Abstract 19597: Cardiac Hypertrophy is Associated With Differential Protein Isoform Expression
Introduction: Alternative splicing contributes significantly to the diversification of the mammalian proteome by enabling one gene to give rise to multiple proteins, e.g., fetal and adult isoforms. Pathological cardiac hypertrophy is commonly associated with the re-expression of fetal genes, whereas mutations in splicing factors can cause cardiomyopathies. Advances in RNA-seq have led to the discovery of many novel isoform transcripts, but the protein-level existence and thus physiological functions of many isoforms are poorly understood.
Hypothesis: Cardiac hypertrophy is associated with widespread differential alternative splicing, which can modulate cardiac phenotypes by altering the ratios of protein isoforms expressed in cardiac cells.
Methods: We developed an integrated omics approach, which combines re-analysis of RNA-seq data, shotgun proteomics experiments, and computational algorithms to characterize proteome-wide alternative isoform expression. Splice isoforms specific to the C57BL/6J mouse heart were acquired from public ENCODE data (ENCSR000BYQ) and analyzed via a Bowtie-Tophat-rMATS pipeline. We then built a custom software tool to determine transcript translation frames and translate cell-type specific protein sequences. We then searched in-house proteomics datasets on mouse cardiac hypertrophy against the custom sequences to identify protein isoforms during disease progression.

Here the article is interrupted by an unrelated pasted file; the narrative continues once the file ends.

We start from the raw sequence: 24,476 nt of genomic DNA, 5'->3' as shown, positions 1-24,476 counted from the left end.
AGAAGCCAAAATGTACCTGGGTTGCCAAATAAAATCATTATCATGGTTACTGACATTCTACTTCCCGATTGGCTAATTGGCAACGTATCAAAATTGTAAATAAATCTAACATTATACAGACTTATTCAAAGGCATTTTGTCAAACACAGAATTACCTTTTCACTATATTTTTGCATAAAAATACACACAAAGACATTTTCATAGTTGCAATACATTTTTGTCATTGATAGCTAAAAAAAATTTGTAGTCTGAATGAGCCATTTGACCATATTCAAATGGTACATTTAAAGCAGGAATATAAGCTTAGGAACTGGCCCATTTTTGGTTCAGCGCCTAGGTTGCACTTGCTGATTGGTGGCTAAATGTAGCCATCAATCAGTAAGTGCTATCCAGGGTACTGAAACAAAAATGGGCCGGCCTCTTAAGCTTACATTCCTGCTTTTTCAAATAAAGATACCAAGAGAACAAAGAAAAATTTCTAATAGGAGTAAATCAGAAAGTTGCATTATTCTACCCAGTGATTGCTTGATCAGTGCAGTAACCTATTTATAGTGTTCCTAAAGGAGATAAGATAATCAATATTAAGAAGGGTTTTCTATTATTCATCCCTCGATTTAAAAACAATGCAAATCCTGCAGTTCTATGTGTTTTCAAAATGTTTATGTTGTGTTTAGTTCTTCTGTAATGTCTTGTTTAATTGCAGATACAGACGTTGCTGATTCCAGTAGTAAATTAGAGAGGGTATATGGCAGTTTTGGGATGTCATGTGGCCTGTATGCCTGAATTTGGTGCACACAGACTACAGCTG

Results: We identified 816 distinct splice junction peptides in the mammalian heart proteome, including 41 instances in which unique peptides from both alternative isoforms are simultaneously identified. Our data present the first direct protein-level evidence for the existence of a number of alternative splicing events in the heart. We also observed differential expression of alternative isoforms, and present proteomics evidence of the isoform shift of pyruvate kinase (PKM1/2) and alpha-enolase (ENO1), etc., in cardiac hypertrophy.
Conclusions: Integrated proteotranscriptomics approaches have the potential to expand the catalogue of known molecular changes during cardiac remodeling, and may be applied to identify novel disease drivers and drug targets in other heart disease models.
Author Disclosures: M.P. Lam: None. Y. Xing: None. P. Ping: None.
- © 2016 by American Heart Association, Inc.